What does hard water do to hair?
Hard water can wreak havoc on otherwise healthy hair. If you live in the tropics then perhaps you haven’t experienced the agony of hard water. For those of us that live in non-tropical zones or have a water supply coming from the mountains, you’ll know the frustrations of not being able to generate a lather or having to use vast amounts of shampoo to get the job done. Worse yet, the calcium and other minerals in the water actually build up in your hair and on your scalp. The outcome isn’t pretty, with residue that's annoying hard to wash out. If you have color treated hair, you can expect it to fade faster and if you suffer from dry locks you might end up with brittle strands or even hair loss. Hard water has also been known to alter the natural color of hair!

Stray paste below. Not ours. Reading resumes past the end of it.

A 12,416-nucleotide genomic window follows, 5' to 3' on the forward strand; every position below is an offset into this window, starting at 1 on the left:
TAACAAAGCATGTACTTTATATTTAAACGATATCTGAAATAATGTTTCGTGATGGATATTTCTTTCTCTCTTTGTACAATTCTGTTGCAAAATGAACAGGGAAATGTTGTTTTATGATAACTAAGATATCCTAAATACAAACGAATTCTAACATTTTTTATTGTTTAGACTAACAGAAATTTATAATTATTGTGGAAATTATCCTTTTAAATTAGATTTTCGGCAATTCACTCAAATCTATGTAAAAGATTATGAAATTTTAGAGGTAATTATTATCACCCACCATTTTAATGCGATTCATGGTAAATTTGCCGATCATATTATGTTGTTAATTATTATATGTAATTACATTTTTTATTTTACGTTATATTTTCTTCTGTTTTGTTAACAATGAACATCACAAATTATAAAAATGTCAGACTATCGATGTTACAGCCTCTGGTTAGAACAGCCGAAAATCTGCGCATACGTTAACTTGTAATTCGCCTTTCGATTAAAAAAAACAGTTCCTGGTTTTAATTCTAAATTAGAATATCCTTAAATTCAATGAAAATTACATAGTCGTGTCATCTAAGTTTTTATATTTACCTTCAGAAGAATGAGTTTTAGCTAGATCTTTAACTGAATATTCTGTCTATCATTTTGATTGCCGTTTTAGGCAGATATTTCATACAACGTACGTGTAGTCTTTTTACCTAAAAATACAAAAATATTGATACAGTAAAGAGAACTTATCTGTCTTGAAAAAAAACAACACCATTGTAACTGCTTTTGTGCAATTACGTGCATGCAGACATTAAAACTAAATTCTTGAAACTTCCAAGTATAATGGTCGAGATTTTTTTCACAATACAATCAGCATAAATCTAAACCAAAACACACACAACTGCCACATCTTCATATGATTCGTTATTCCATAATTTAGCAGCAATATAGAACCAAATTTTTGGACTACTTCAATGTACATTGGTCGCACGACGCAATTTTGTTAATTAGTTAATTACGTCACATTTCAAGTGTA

Are some shampoos better than others for hard water?
Yes. Most natural shampoos that have a pH level of between 5-6 are considered ideal. These tend to be slightly acidic to combat the alkalinity in the hard water. You’ll know when the water is too alkaline when you see flakes or feel itchiness on your scalp. The alkalinity causes the cuticles to open up and you are reacting with those symptoms. In the house the telltale signs are white build up on the shower heads and around the faucets.
Isn’t there a way to use vinegar to combat hard water?
Yes, absolutely! Apple cider vinegar works great. All you have to do is mix up a couple tablespoons of it with three cups of water and use it as a rinse after you shampoo. You’ll have to keep it in for about 2 minutes before washing it out. The problem is you’ll smell like a french vinaigrette for a little while. Some people will drop in a few drops of lavender oil to counteract the odor if they are in a rush. Honestly, this is probably the best solution for the weekends when you have time to leave in the rinse and also to wait out the smell. But, for the rest of the week you are better off with an organic shampoo and conditioner that has a slightly acidic pH.